Of course, I bought his book; I kind of had to, but it took me a long time to change my way of thinking. These days I find I agree with much more than I did that day in the ruins when I first heard his ideas. Maybe that WAS a landing platform and aliens HAD visited Palenque in the ancient past. Maybe they even swam in that wonderful pool. I’m writing my own books now…and keeping an open mind; I have to. Too much has happened to me since then…and there’s still that tomb cover I can’t explain away.
I watched the evening news tonight: drenching rains, failing dams, floods, scorching heat advisories in umpteen states, a fizzled tropical storm with another one in the wings, and the hottest June and July in history. Almost the entire country has had some sort of disturbing problem lately…amazing stuff…and all weather-related.
You think something’s going on? I do. When you live in the crosshairs like we do, you tend to be more sensitive to changing weather patterns, and we’ve been diligent, checking out our supply of batteries, disaster food–both human and canine, drinking water containers, storm lamps, battery-powered fans, and dynamo-capable radios. Everything’s ready.
We’re used to it, but yesterday when I went to the supermarket to buy a turkey breast, I ran into a woman puffing behind a cart piled about a foot over the brim. “There’s a hurricane coming,” she declared breathlessly. A newbie! I didn’t have the heart to tell her Bonnie had died an unlamented death…and anyway, the stuff she was hauling around would be completely useless when her power went. Almost all of it would spoil.
I bet she doesn’t even have a generator…or a camp stove, probably doesn’t even know what they are. Camp stoves are neat little gadgets you use when nothing in your kitchen works. Our house has a gas stove; usually we can heat things up after a storm, but she looked like the all-electric-kitchen type to me. I bet she hasn’t even had her trees trimmed. Anyway, hysteria seems like more fun than preparing…at least to her.
Another newbie down the street had all his trees cut down, not trimmed, CUT DOWN…every last one! He had a lovely home on a beautifully shaded lot, but now it looks kind of sad…and very naked. He’s going to doubt his wisdom on those scorching August days when you can fry an egg on the sidewalk and his air conditioning is running full blast 24-7. I can just see the little pointers on his electric meter spinning.
They’ll learn pretty quickly, because we’re going to have a lot more storms and hot weather…and it’s going to get worse. Global temperature has risen eight-tenths of one degree and already things are changing dramatically. I understand a rise of two degrees would result in world-wide disaster, with horrific, sea-spawned weather roaring inland and rising water reclaming costal land…but some people are in for a HUGE surprise.
A lot of people who don’t consider themselves costal really are…like New York City. It pumps millions of gallons of seeping water out of its subways every day, and few there realize how easily the system could be overwhelmed. I hope they’ve bought their own camp stoves and a lot of dehydrated meals because they’re gonna need ‘em! EVERYTHING’S underground up there, sewer systems, fresh water, electricity, communication, transportation…you name it.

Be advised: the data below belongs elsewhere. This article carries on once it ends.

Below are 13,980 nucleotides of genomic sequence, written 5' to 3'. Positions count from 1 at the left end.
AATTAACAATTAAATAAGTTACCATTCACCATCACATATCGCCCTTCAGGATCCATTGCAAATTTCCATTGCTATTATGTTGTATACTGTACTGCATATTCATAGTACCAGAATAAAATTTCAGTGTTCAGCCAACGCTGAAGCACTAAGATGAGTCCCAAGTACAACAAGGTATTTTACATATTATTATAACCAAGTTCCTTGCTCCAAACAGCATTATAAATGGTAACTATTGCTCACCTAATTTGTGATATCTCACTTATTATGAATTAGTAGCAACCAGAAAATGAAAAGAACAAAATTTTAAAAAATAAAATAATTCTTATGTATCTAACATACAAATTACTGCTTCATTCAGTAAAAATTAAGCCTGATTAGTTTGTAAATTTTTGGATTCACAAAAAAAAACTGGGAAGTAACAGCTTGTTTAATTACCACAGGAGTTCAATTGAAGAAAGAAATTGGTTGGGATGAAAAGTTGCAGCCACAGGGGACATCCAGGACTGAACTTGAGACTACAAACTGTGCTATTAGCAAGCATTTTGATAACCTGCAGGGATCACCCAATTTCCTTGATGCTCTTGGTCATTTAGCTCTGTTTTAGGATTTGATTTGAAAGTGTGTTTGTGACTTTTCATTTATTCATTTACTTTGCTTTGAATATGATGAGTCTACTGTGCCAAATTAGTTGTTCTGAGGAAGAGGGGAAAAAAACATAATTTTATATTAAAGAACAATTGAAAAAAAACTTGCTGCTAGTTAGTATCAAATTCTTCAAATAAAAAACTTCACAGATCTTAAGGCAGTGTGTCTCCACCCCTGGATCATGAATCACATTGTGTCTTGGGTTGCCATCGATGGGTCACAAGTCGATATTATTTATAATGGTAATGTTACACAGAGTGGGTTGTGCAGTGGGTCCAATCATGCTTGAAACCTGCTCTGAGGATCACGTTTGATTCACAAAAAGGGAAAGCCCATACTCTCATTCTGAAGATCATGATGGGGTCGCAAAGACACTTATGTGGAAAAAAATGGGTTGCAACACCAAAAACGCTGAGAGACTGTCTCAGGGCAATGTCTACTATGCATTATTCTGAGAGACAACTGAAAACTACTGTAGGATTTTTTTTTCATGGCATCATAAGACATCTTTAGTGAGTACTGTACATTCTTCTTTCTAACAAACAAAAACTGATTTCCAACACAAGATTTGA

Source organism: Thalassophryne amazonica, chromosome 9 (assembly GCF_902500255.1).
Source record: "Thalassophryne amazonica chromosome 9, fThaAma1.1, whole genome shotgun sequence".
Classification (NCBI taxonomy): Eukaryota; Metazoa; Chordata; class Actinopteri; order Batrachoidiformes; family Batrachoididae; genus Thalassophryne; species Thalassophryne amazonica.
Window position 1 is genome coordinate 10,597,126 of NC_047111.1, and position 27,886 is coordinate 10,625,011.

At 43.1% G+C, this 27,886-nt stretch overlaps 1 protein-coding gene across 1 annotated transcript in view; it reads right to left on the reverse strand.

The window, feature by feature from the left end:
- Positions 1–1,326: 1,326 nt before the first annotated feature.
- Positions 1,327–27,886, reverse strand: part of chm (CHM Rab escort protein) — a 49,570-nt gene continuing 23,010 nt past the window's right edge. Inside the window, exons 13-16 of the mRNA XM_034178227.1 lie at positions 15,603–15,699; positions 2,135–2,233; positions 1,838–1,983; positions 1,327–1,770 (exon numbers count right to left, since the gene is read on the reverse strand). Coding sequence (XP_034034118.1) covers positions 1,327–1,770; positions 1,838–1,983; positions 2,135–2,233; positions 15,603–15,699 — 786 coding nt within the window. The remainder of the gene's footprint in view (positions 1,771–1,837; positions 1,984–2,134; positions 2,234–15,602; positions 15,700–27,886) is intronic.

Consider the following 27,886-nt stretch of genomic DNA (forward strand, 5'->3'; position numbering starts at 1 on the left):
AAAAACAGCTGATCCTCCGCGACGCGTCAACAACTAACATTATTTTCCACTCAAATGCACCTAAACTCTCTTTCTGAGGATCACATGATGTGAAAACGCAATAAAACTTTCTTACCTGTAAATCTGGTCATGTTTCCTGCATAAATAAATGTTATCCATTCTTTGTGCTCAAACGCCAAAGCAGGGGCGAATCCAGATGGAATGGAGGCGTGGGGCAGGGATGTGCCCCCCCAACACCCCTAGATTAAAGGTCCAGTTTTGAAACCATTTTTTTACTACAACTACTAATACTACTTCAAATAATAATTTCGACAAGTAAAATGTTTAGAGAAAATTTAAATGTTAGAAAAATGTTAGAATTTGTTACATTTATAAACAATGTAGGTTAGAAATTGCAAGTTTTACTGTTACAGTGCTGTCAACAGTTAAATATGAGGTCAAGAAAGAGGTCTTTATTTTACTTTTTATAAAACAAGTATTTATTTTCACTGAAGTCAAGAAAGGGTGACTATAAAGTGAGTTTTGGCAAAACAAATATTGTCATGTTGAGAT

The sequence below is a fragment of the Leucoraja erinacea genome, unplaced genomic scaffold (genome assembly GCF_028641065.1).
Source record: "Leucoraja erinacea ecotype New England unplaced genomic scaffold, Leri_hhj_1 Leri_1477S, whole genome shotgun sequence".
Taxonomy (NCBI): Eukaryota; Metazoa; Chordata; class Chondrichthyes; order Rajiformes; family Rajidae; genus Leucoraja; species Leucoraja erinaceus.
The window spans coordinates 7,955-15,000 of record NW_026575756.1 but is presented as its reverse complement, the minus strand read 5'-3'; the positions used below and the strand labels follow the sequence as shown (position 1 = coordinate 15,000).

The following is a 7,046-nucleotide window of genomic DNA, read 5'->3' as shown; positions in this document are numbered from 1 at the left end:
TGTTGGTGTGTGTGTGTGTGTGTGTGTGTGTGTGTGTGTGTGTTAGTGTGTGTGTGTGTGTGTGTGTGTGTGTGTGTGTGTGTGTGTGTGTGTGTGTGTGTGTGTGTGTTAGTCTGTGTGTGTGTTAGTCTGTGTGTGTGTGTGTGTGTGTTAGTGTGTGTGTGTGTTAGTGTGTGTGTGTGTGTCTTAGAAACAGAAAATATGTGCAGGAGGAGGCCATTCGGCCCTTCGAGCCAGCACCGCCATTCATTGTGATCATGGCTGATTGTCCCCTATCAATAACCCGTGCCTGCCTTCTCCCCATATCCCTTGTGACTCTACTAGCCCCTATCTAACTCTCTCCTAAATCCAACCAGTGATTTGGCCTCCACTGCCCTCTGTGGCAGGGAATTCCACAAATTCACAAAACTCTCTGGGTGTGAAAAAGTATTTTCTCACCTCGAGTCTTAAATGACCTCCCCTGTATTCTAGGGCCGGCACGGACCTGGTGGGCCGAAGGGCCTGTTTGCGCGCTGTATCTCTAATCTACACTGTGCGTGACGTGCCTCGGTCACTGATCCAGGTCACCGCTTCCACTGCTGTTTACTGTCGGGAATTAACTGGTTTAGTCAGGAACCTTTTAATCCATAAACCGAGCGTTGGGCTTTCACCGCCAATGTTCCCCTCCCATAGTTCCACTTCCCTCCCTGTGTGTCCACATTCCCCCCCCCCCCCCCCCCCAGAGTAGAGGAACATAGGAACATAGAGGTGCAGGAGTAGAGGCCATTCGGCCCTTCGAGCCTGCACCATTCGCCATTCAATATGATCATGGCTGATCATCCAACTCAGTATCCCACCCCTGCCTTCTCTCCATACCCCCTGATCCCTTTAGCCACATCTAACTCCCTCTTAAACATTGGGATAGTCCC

Lafayette’s high. When most of south Louisiana flooded in 1927, we were a refugee center, and I think we’d make a creditable seaside town. Cajuns are cagey opportunists…we’ve had to be, and I can see sand trucked in, beach cabanas dotting the shoreline, and little huts selling boudin, dirty rice, and crawfish etouffee in the shadow of spiffy new resort hotels.
By my GPS estimate, our house should be pretty close to the beach, and I’ll be able to take my dog for a walk in the surf. I know Angel. She’ll be zooming around, romping, barking, and snapping at incoming waves, but I’ll have to teach her to avoid the messy oil globs. It will be wonderful…but only for a while. Dogs don’t live very long compared to humans; Angel probably won’t be here, but I can see a day when even my lady and I have to pack up and head north.
They say if you put a frog into hot water, it’ll jump out quickly, but if you put it into cool water and slowly raise the temperature, it’ll stay there until it boils to death. Human beings are a lot like that. We respond almost instantly to sudden crises but let slowly developing ones slide right past us. Our instinctive response to sudden threat is chemical, adrenaline-based, but we have only our brains to protect us from creeping danger.
It’s hot as hell out there. Everybody I know is calling it the hottest July in history, and you can just bet August and September are going to top the charts, too. People on TV keep saying el nino kicked the jet stream north, but that tells us what’s going on, not why. They bend over backwards saying it’s not a big deal, but I think they know.
Either something new is happening or it’s not. I like binary decision trees, and I gotta tell you…on this one I’m on the something new side. A couple of years ago, I stacked a cord for the fireplace, but it rotted away unused. Now, I buy four or five logs at a time. That’s plenty, because the next day it’s usually too hot. Once I even went water skiing on Christmas afternoon, great fun, but the sun was merciless. Still, the water was nice and cool.
I’m sorry. I know it’s unpopular, but I’m going to risk it. A lot of people don’t even think it exists, but I chalk all this up to global warming. I used it in my novel, Dawn on Earth, the effect of rising world temperatures on our lives. Days were consistently in the mid ninties, but that wasn’t what made my characters miserable. It never really cooled off, even at night…sounds a lot like what’s been going on around here.